Mon, Sept 19 at noon:
Paradox of Unintended Pregnancy, Jennifer Barber
Temin, M., F. Okonofua, F. Omorodion, P. Coplan, Elisha Renne, H. Heggenhougen, and J. Kaufman. 1999. "Perceptions of Sexual Behavior and Knowledge About Sexually Transmitted Diseases Among Nigerian Adolescents." International Family Planning Perspectives, 25(4): 186-190, 195.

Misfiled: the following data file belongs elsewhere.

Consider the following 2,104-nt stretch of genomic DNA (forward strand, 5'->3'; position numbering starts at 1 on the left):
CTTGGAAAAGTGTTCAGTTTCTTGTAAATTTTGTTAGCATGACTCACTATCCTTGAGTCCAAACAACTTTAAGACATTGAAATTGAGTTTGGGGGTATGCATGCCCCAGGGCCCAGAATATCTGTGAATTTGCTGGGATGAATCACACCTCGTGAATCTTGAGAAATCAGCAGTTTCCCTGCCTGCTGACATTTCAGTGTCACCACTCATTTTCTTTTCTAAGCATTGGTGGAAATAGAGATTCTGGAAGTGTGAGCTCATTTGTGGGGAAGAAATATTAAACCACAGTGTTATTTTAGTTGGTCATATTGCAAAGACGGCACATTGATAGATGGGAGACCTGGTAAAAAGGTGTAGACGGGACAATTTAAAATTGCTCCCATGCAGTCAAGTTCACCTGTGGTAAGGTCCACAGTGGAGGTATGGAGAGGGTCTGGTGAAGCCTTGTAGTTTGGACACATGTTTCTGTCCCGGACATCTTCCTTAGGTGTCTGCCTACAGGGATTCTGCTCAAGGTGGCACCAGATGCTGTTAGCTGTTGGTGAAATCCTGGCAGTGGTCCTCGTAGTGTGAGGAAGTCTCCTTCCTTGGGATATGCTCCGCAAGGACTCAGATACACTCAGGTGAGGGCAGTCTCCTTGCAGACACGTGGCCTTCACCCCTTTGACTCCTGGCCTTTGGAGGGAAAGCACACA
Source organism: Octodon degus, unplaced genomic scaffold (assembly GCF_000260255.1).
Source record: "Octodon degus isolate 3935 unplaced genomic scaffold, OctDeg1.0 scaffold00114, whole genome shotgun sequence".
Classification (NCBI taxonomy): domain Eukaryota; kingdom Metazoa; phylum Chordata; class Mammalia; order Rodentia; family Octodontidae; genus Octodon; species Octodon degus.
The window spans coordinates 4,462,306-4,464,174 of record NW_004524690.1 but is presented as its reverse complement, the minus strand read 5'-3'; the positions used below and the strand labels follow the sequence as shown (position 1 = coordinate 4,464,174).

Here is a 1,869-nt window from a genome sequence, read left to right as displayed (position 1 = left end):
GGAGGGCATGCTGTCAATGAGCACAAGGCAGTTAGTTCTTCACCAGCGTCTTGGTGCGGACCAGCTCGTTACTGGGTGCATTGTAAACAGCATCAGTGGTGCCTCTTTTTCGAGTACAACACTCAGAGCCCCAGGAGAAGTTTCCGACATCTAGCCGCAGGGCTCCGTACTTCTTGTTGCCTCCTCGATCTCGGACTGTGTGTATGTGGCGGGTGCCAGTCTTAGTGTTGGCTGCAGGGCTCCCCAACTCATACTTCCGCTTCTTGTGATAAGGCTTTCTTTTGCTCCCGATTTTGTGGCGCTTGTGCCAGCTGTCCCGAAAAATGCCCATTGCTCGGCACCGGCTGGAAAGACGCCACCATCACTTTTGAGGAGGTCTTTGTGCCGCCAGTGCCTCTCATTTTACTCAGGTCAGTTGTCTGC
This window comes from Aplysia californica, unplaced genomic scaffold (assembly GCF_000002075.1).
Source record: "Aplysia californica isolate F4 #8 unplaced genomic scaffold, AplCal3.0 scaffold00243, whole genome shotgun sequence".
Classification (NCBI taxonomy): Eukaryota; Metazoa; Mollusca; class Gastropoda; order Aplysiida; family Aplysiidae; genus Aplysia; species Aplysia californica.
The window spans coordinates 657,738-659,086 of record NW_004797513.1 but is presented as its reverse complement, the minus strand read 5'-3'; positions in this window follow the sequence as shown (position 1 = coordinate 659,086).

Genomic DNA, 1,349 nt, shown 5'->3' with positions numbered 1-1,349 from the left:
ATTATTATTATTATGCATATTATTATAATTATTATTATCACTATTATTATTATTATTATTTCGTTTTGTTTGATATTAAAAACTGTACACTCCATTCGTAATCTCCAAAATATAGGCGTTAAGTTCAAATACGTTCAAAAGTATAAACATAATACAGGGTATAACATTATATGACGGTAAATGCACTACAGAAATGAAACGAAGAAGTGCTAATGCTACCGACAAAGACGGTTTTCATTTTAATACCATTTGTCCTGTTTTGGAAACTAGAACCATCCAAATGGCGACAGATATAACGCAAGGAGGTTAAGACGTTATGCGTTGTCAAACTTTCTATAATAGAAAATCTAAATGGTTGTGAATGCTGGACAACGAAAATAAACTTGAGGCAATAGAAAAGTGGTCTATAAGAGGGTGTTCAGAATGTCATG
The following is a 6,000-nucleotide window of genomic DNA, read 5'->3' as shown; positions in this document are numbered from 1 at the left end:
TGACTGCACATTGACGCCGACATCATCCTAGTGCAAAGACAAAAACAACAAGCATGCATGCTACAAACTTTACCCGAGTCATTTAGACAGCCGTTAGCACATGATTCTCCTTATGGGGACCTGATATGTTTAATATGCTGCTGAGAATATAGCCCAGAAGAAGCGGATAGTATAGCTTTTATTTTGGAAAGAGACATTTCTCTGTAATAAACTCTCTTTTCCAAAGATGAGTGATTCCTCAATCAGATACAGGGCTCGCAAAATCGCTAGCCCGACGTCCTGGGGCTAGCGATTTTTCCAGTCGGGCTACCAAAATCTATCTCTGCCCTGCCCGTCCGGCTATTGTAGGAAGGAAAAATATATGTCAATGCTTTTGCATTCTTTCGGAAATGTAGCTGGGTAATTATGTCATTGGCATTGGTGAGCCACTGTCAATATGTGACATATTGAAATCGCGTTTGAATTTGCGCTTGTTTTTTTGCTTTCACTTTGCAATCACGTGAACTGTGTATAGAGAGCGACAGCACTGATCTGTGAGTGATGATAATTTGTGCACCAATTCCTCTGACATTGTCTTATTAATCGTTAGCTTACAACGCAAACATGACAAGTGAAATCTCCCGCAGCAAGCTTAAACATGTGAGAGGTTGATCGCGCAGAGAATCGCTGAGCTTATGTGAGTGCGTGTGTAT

Context: The level of sexual activity and the incidence of sexually transmitted diseases (STDs) are high among Nigerian adolescents, but use of reproductive health services is low. Information about their attitudes and experiences is needed for the design of youth-friendly programs. Methods: Twenty-four single-sex focus group discussions were conducted among young people aged 15-20 attending secondary schools in Benin City. The discussions explored the adolescents' perceptions of sexual behavior among their peers, their knowledge of STDs and their preferred means of preventing and treating STDs. Results: The participants perceived that sexual activity is common among their peers. They noted that although physical attraction is the main reason for romantic relationships (which might include sex), the desire for material or financial gain is the primary motivation for sexual relationships. The young people had some knowledge about STDs, especially HIV and AIDS, but many believed infections were inevitable. When they had an STD, most went to traditional healers; they were unlikely to seek treatment from doctors because of high cost, slow service, negative provider attitudes toward young people and a perceived lack of confidentiality. The participants considered media campaigns as the best way to educate young people about STDs and condom use. Conclusions: Using media campaigns to educate adolescents about risky behavior and condom use, educating parents about reproductive health and communication with adolescents, training medical providers in low-cost diagnosis and treatment techniques, and establishing youth-friendly services that emphasize sensitivity and confidentiality would be helpful in reducing high-risk sexual behavior and controlling the spread of STDs (including HIV and AIDS) among young people in Nigeria.